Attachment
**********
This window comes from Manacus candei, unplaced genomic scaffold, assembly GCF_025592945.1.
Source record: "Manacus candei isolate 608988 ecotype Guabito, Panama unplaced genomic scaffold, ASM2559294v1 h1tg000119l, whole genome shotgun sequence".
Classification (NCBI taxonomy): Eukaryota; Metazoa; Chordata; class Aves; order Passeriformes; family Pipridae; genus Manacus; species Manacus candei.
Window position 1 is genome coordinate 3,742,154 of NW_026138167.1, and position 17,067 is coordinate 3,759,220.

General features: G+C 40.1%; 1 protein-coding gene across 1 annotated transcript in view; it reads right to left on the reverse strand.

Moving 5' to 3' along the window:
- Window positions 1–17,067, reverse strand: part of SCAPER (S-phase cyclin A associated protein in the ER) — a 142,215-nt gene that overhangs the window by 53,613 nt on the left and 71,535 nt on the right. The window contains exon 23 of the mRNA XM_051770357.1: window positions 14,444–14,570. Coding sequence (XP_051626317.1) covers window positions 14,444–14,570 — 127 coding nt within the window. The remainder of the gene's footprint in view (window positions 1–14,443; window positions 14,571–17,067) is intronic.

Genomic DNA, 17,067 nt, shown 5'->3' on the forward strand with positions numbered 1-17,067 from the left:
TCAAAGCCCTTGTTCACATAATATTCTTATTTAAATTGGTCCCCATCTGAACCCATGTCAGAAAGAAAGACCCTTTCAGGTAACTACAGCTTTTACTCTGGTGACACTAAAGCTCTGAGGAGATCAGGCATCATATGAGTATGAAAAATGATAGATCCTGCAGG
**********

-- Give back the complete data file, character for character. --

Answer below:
This window comes from Manacus candei, unplaced genomic scaffold, assembly GCF_025592945.1.
Source record: "Manacus candei isolate 608988 ecotype Guabito, Panama unplaced genomic scaffold, ASM2559294v1 h1tg000119l, whole genome shotgun sequence".
Classification (NCBI taxonomy): Eukaryota; Metazoa; Chordata; class Aves; order Passeriformes; family Pipridae; genus Manacus; species Manacus candei.
Window position 1 is genome coordinate 3,742,154 of NW_026138167.1, and position 17,067 is coordinate 3,759,220.

General features: G+C 40.1%; 1 protein-coding gene across 1 annotated transcript in view; it reads right to left on the reverse strand.

Moving 5' to 3' along the window:
- Window positions 1–17,067, reverse strand: part of SCAPER (S-phase cyclin A associated protein in the ER) — a 142,215-nt gene that overhangs the window by 53,613 nt on the left and 71,535 nt on the right. The window contains exon 23 of the mRNA XM_051770357.1: window positions 14,444–14,570. Coding sequence (XP_051626317.1) covers window positions 14,444–14,570 — 127 coding nt within the window. The remainder of the gene's footprint in view (window positions 1–14,443; window positions 14,571–17,067) is intronic.

Genomic DNA, 17,067 nt, shown 5'->3' on the forward strand with positions numbered 1-17,067 from the left:
TCAAAGCCCTTGTTCACATAATATTCTTATTTAAATTGGTCCCCATCTGAACCCATGTCAGAAAGAAAGACCCTTTCAGGTAACTACAGCTTTTACTCTGGTGACACTAAAGCTCTGAGGAGATCAGGCATCATATGAGTATGAAAAATGATAGATCCTGCAGG